It is impossible to discuss the New Philosophers as if they represented a unified viewpoint on anything.1 While they were all deeply affected by Alexander Solzhenitsyn’s work, their only point in common may be that they have recently been issued by the same publisher. Some but not all were Maoists in 1968; one, Jean-Marie Benoist (not to be confused with Alain de Benoist), sat out the revolution as a diplomat in London, while another, Jean-Paul Dollé, fancies himself a Heideggerian. André Glucksmann, who publishes with Grasset but not in Lévy’s series, refuses even to be grouped with them. Therefore, in discussing Lévy’s two books (they have to be read together), I have no illusions that I am commenting on the other writers who are popularly associated with him.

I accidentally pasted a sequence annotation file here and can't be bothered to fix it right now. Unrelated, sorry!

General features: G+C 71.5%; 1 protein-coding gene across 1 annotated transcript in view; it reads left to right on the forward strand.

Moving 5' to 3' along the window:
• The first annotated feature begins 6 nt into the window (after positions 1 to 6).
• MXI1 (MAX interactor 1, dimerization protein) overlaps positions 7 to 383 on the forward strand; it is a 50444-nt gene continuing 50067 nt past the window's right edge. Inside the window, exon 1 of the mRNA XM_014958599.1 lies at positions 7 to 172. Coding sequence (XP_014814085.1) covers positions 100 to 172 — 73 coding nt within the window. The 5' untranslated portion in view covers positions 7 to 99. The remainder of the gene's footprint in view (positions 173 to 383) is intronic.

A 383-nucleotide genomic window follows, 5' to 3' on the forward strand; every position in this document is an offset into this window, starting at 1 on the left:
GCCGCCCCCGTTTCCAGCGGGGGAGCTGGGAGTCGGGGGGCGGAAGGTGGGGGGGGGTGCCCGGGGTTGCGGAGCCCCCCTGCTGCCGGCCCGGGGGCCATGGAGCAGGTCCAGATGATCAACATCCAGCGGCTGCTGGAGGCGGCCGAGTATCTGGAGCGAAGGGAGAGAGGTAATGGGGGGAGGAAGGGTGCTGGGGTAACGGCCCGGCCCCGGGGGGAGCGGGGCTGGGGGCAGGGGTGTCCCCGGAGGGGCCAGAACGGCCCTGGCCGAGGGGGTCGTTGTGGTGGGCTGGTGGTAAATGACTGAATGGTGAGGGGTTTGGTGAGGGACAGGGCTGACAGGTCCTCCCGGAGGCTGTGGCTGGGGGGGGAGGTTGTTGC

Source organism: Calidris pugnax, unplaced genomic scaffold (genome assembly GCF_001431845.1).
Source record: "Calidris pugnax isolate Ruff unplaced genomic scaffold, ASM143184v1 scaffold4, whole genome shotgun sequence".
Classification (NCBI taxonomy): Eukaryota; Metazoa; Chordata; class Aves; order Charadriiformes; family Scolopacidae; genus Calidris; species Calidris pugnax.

Springtime, O. Henry once wrote, is the season when young men discover what young women have known all winter long. Lévy’s bitter springtime, his discovery of the Gulag that other intellectuals, including Sartre, had known about for over twenty years, has engendered the purple prose, alternately threnodic and dithyrambic, that we find in Barbarism with a Human Face and The Testament of God. “If I were a poet,” he writes, “I would sing of the horror of living and the new Gulags that tomorrow holds in store for us. If I were a musician, I would speak of the idiot laughter and impotent tears, the dreadful uproar made by the lost, camped in the ruins, awaiting their fate.” This is pretty heavy stuff, but, as Husserl observed at the turn of the century, one is most vehement against those errors that one recently held oneself. “If I were an encyclopedist, I would dream of writing in a dictionary of the year 2000: ‘Socialism, n., cultural style, born in Paris in 1848, died in Paris in 1968.’ ” But Lévy is no easier on his young self: he confesses, with a straight face, “I will soon be thirty, and I have betrayed the dream of my youth at least a hundred times.” Such earnestness is enough to make cynics weep, and it just might sustain some of them through the two hundred pages of narcissistic prose that one finds in his philosophical Bildungsroman called Barbarism with a Human Face.